Thaipusam 2013, Malaysia


Most comfortable place in Thailand
Most romantic beach in the world
Most romantic beach in the world

Where is this girl now?

Thaipusam is a spectacular Hindu festival celebrated each year, beginning on the night of the full moon, in the tenth Tamil month of Thai, falling in January/February on Western Calendar. It is not only observed in countries where the Tamil community constitutes a majority, but also in countries such as Mauritius, Singapore, and Malaysia. In fact, it is in Malaysia where you can find the largest demonstrations of the event. The center of activity can be found at the Batu Caves north of Kuala Lumpur, Malaysia.

Thaipusam will be held January 27-29, 2013.

The word “Thaipusam” is derived from a combination of the name of the month, “Thai” and the star “Pusam”, which is at its highest point during the festival. The festival commemorates the occasion when Parvati gave Murugan a vel “spear” so he could vanquish the evil demon Soorapadam.

Traditions

This sacred festival has a heritage extended back for hundreds of years, and the annual pilgrimage sees more than one million people on average. In 2011, the festival saw the largest turnout in history with 1.5 million people in attendance.

The festival begins with an 8 hour pilgrimage from Sri Mahamariamman Temple, Kuala Lumpur to the Batu Caves ten miles north. It is a painstaking, religious undertaking. Devoted participants carry ‘kavadi‘, large decorated vessels containing offerings to the Lord Muruga, either by hand or on their shoulders. These kavadi may be simple wooden structures or ornate, heavy ones. Some kavadi rise up to two-three meters in height, and are made of metal frames which hold long skewers, the sharpened end of which pierce the skin of the bearers torso. Some kavadi may weigh as much as a hundred kilograms.

After bathing in the nearby Sungei Batu (Rocky River) at the entrance to the caverns, the devotees make their way to the Temple Cave and climb the flights of stairs to the temple in the cave. Devotees use the wider centre staircase while worshippers and onlookers throng up and down those balustrades on either side.

The temple has 272 steps, and the kavadi bearer must make the arduous climb by himself.

Hindi Priests await the pilgrims at the top, and attend to their bodies. They sprinkle consecrated ash over the hooks and skewers embedded in the skin of the participants before they are removed.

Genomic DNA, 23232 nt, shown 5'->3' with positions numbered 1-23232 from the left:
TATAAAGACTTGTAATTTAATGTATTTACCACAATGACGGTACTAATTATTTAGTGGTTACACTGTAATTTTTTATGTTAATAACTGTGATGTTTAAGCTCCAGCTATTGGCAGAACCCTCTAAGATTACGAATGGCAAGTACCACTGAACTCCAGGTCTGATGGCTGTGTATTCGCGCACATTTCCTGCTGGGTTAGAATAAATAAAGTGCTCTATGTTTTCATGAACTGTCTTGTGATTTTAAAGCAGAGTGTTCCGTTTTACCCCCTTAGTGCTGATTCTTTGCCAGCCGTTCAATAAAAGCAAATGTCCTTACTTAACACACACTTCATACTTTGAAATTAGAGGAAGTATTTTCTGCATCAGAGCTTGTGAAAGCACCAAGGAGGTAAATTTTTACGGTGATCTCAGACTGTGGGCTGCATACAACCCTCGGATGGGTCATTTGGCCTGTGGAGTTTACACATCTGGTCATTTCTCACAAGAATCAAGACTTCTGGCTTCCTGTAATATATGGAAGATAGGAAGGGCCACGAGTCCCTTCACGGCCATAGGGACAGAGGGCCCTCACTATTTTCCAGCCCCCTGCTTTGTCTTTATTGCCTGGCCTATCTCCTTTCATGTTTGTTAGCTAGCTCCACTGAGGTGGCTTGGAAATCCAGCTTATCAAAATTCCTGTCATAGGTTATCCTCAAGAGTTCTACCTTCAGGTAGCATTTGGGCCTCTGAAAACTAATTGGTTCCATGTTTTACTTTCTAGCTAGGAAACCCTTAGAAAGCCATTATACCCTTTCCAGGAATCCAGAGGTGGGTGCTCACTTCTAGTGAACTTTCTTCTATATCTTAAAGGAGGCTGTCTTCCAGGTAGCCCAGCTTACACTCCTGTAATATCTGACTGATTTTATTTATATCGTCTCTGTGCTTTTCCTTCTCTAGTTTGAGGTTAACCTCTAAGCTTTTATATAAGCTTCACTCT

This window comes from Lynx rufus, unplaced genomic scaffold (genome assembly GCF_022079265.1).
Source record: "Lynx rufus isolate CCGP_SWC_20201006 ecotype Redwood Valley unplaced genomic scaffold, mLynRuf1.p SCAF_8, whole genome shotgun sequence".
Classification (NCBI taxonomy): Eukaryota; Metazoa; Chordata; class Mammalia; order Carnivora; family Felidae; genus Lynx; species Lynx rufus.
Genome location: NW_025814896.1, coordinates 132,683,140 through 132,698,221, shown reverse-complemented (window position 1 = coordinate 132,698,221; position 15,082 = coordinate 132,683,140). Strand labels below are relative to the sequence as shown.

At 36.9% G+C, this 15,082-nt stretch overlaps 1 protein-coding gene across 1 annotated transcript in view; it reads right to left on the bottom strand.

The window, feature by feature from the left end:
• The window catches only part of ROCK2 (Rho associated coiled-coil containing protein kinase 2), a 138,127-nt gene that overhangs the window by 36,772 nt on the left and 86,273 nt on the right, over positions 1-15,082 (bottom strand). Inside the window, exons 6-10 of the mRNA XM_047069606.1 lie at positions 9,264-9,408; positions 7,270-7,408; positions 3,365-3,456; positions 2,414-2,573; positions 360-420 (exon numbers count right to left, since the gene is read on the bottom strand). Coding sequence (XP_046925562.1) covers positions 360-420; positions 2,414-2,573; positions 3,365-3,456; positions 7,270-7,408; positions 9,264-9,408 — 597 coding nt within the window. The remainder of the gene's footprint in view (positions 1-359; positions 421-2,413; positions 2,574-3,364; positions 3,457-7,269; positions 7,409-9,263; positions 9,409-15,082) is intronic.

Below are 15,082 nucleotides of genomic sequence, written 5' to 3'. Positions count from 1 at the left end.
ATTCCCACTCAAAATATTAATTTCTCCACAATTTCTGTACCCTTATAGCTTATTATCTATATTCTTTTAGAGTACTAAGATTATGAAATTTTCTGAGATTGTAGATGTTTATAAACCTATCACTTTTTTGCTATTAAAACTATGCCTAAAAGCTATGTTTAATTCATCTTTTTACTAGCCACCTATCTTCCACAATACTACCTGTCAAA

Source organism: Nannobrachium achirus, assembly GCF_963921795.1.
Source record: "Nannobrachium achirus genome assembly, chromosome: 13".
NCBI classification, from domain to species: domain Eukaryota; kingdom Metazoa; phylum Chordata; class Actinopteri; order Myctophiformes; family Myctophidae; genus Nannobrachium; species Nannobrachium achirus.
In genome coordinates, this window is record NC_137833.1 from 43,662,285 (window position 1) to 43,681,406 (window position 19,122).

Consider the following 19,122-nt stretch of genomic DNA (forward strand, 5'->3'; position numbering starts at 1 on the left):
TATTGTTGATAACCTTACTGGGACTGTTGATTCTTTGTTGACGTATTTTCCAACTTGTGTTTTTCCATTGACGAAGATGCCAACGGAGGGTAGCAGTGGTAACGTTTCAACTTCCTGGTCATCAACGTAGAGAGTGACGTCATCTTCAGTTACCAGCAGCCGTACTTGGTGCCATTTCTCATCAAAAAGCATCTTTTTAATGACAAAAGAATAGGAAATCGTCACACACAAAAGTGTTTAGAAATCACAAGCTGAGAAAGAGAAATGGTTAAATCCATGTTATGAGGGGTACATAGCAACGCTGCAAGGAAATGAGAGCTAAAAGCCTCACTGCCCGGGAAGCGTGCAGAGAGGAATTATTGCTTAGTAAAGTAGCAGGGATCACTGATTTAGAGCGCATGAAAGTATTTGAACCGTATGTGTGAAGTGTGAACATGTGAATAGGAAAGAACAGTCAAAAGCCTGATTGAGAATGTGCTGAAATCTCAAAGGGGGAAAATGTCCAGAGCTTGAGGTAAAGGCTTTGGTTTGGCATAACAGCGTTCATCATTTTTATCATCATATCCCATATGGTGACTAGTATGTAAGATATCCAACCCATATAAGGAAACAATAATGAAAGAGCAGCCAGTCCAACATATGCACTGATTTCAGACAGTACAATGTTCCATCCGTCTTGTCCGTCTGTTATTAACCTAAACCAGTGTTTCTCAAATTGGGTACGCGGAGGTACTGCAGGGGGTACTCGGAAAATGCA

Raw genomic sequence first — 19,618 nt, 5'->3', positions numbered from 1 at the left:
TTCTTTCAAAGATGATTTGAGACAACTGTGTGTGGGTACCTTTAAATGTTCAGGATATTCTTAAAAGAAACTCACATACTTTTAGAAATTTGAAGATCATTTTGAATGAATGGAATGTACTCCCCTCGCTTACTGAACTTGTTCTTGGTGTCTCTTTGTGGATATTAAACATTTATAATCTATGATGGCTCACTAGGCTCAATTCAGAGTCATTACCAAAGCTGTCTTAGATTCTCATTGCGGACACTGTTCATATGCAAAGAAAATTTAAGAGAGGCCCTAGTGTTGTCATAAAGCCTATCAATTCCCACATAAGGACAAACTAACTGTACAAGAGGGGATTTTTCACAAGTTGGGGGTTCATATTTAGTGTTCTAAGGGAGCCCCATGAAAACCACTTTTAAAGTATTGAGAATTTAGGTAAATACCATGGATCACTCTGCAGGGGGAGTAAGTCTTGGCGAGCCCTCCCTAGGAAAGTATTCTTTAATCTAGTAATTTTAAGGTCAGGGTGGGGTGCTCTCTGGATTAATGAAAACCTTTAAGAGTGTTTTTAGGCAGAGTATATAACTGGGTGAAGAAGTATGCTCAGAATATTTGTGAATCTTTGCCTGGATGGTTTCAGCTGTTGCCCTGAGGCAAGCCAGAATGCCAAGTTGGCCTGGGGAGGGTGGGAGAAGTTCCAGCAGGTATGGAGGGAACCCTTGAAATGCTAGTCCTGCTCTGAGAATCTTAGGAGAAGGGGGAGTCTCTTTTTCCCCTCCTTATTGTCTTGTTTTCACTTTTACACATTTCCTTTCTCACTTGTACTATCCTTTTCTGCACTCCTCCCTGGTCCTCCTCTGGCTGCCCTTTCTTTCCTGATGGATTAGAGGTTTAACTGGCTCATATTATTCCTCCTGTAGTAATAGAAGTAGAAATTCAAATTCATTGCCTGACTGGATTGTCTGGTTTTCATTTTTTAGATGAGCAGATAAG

Batu Caves

The cave is one of the most popular Hindu shrines outside India, and it is dedicated to Lord Murugan. The limestone forming Batu Caves is said to be around 400 million years old. Some of the cave entrances were used as shelters by the indigenous Temuan people before being converted into the current temple site.

Batu Caves serves as the focus of the Hindu community’s yearly Thaipusam festival. It has become a pilgrimage site for not only Malaysian Hindus, but Hindus worldwide from countries such as India, Australia and Singapore.

One of the most prominent features of the caves is the 42.7-metre (140 ft) high statue of Lord Muruga. The monument was unveiled in January 2006, having taken 3 years to construct. It is the tallest Lord Muruga statue in the world.

Batu is more than just a sacred site, with 160 trails, it is one of the most popular hiking spots in all of Malaysia. The routes are scattered all around the side of Batu Caves, which is made up of limestone hills rising to heights of 150m. These climbing routes are easily accessed as most of them start from ground level.

Attractions of Malaysia

There is much more to see in Malaysia than festivals and caves, although that is a brilliant place to start. While on holiday, you can visit the tropical rainforest of Taman Negara, the luxurious island of Pulau TiomenMount Kinabalu (the highest mountain in Borneo), the Beaches at Langkawi, and Malaysia other set of notable caves - Mulu Caverns.

Malaysia is a tropical wonderland with a thriving culture. It’s natural splendor has invited visitors to come and bask in its beauty for centuries. A trip to the area is a step into a unique past, where color and life combine with ritualistic simplicity. Prepare to be amazed as you enter into a world so unfamiliar from your own. And whether you’re there for Thaipusam, or just on holiday, it will be undoubtedly a time to remember.